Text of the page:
Double backslashes in Java n n n Backslashes have a special meaning in regular Double backslashes in Java n n n Backslashes have a special meaning in regular expressions; for example, b means a word boundary The Java compiler treats backslashes specially; for example, b in a String or as a char means the backspace character Java syntax rules apply first! n n If you write "b[a-z]+b" you get a string with backspace characters in it--this is not what you want! Remember, you can quote a backslash with another backslash, so "\b[a-z]+\b" gives the correct string This also works in Scala for non-raw strings Note: if you read in a String from somewhere, you are not compiling it, so you get whatever characters are actually there 9

Matching dates in Python n d will match any digit + means “one or Matching dates in Python n d will match any digit + means “one or more” Parentheses are used to group parts of the pattern n >>> date_pattern = r"(d+)/(d+)" n >>> parts = re. match(date_pattern, "11/25/2013") n n n >>> for i in range(0, 4): print "group(" + str(i) + ") = " + parts. group(i) group(0) = 11/25/2013 group(1) = 11 group(2) = 25 group(3) = 2013 10

Matching dates in Scala n n n scala> val pattern = new Regex(raw Matching dates in Scala n n n scala> val pattern = new Regex(raw"(d+)/(d+)") pattern: scala. util. matching. Regex = (d+)/(d+) scala> val pattern(month, day, year) = "11/25/2013" month: String = 11 day: String = 25 year: String = 2013 scala> "11/25/2013" match { | case pattern(month, day, year) => | println(s"Day $day of month $month of year $year") | case _ => "Illegal date format" | } Day 25 of month 11 of year 2013 11

Matching dates in Java n Pattern p = Pattern. compile( Matching dates in Java n Pattern p = Pattern. compile("(\d+)/(\d+)"); Matcher m = p. matcher("11/25/2013"); if (m. matches()) { for (int i = 0; i <= 3; i++) { System. out. println("group(" + i + ") = " + m. group(i)); } } group(0) = 11/25/2013 group(1) = 11 group(2) = 25 group(3) = 2013 12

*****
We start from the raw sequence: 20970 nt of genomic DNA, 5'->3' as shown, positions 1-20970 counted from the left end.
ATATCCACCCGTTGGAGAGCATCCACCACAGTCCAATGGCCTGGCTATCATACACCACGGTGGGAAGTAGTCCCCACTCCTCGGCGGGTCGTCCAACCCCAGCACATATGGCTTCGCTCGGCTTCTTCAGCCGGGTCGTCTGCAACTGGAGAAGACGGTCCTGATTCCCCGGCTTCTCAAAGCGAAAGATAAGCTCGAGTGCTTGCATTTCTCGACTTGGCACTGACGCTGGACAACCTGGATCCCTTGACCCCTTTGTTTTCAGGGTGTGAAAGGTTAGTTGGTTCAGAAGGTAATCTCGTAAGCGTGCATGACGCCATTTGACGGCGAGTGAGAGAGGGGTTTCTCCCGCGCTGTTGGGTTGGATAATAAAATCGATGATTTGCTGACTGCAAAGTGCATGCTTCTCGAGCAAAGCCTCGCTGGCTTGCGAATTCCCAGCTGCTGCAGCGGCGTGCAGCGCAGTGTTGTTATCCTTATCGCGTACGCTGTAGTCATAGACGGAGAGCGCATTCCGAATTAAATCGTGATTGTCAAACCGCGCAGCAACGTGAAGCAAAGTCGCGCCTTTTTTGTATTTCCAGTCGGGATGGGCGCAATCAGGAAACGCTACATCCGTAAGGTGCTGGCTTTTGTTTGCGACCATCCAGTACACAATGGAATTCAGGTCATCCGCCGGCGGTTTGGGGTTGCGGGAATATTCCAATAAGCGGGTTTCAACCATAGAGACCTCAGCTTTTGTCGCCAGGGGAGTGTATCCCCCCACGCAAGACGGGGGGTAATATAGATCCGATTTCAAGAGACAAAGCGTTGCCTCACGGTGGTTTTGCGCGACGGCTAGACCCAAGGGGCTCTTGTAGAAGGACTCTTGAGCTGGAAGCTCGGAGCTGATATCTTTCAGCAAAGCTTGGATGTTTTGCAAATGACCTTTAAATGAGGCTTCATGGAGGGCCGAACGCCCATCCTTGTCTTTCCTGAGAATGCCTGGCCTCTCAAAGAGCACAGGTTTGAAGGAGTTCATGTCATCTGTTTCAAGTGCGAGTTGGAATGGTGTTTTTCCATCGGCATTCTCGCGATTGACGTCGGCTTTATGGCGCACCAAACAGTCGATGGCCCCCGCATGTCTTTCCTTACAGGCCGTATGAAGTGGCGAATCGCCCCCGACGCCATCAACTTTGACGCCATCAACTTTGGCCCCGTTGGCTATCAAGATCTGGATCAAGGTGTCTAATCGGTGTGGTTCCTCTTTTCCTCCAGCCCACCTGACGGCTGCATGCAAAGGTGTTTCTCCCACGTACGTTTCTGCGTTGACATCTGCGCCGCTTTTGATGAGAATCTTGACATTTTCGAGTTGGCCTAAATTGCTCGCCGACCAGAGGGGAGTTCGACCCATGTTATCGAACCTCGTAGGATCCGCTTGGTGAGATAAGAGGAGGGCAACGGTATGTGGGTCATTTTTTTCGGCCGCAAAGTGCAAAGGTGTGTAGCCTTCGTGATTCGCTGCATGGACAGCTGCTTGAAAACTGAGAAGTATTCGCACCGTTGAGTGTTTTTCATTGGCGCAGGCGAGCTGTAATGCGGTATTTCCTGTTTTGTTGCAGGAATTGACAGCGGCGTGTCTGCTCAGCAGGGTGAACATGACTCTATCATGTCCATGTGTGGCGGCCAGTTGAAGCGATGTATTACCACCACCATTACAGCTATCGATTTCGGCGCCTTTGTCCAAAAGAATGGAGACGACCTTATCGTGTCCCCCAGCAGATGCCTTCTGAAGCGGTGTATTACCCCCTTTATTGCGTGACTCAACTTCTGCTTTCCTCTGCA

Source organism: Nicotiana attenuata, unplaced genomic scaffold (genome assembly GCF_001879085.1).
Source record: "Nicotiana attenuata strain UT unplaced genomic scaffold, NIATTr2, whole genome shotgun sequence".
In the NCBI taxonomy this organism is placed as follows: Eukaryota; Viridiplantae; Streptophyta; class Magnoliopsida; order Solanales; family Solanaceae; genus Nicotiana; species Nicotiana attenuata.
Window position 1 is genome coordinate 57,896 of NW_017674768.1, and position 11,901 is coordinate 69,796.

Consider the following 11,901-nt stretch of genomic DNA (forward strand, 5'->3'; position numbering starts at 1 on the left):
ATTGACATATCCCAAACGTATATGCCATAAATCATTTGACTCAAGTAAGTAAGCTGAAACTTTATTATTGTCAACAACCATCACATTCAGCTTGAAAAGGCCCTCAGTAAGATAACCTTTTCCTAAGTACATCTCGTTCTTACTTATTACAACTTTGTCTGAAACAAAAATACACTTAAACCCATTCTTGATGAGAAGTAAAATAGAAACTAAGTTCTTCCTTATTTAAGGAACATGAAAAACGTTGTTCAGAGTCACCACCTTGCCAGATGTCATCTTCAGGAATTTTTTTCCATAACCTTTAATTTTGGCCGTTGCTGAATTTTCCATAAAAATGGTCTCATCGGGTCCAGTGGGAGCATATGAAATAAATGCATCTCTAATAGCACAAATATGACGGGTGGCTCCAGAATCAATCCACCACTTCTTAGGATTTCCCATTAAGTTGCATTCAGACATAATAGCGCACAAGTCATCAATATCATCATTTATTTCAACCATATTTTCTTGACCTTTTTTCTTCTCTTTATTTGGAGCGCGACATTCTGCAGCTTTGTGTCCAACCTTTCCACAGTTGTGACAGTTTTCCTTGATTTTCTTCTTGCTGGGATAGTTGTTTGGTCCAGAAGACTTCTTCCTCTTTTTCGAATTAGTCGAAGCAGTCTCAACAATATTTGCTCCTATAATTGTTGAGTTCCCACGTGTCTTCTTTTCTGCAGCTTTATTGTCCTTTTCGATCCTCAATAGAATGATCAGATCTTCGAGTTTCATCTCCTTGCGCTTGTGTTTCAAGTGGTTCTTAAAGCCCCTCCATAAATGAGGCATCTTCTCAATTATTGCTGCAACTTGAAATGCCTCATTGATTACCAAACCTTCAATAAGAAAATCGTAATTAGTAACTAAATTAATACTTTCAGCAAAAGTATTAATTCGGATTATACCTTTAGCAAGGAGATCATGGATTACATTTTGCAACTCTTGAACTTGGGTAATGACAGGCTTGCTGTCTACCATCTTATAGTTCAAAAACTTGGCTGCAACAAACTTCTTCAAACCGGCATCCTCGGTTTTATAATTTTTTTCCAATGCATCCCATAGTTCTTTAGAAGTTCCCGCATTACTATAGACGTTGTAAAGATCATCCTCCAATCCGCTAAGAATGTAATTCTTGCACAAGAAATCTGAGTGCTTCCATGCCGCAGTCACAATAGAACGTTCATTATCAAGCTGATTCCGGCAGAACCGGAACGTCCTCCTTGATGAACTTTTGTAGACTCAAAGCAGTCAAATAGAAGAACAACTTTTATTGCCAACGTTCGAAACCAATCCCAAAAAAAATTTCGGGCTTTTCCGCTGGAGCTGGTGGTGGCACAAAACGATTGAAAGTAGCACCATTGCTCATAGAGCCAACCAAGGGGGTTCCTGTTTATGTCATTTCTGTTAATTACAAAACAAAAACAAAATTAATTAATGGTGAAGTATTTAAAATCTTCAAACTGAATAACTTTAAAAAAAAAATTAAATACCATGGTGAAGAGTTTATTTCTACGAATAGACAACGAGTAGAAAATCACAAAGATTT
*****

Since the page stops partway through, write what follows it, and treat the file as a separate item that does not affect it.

Things to notice n The form of the regular expression is identical for all Things to notice n The form of the regular expression is identical for all these languages n n n Methods differ across languages, both in their names and what they do n n Java doesn’t have raw strings, so backslashes must be doubled, but the resultant string is the same Each language may add a few unimportant features to regular expressions, but the core features are exactly the same Scala can use regular expressions in pattern matching Despite differences in methods, regular expressions can always be used to: n n n Match an entire string Match the prefix of a string Find one or all occurrences within a string Record what was matched by each group Perform substitutions (not shown in previous examples) 13

Ways to use a regular expression n The regular expression Ways to use a regular expression n The regular expression "[a-z]+" will match a sequence of one or more lowercase letters n [a-z] means any character from a through z, inclusive + means “one or more” Suppose we apply this pattern to the String "Now is the time" n Here are some of the ways we can apply this pattern: n n n To the entire string: it fails to match because the string contains characters other than lowercase letters To the beginning of the string: it fails to match because the string does not begin with a lowercase letter To search the string: it will succeed and match ow n If the pattern is applied a second time, it will find is n Further applications will find is, then the, then time n After time, another application will fail 14

A complete Java program import java. util. regex. *; public class Regex. Test { A complete Java program import java. util. regex. *; public class Regex. Test { public static void main(String args[]) { String pattern = "[a-z]+"; String text = "Now is the time"; Pattern p = Pattern. compile(pattern); Matcher m = p. matcher(text); while (m. find()) { System. out. print(text. substring (m. start(), m. end() ) + "*"); } } } Output: ow*is*the*time* 15

A complete Scala program n n scala> import scala. util. matching. Regex scala> object A complete Scala program n n scala> import scala. util. matching. Regex scala> object Regex. Test { | def main(args: Array[String]) { | val pattern = "[a-z]+". r | val text = "Now is the time" | for (word <- pattern find. All. In text) { | print(word + "*") | } | } defined module Regex. Test scala> Regex. Test. main(null) ow*is*the*time* 16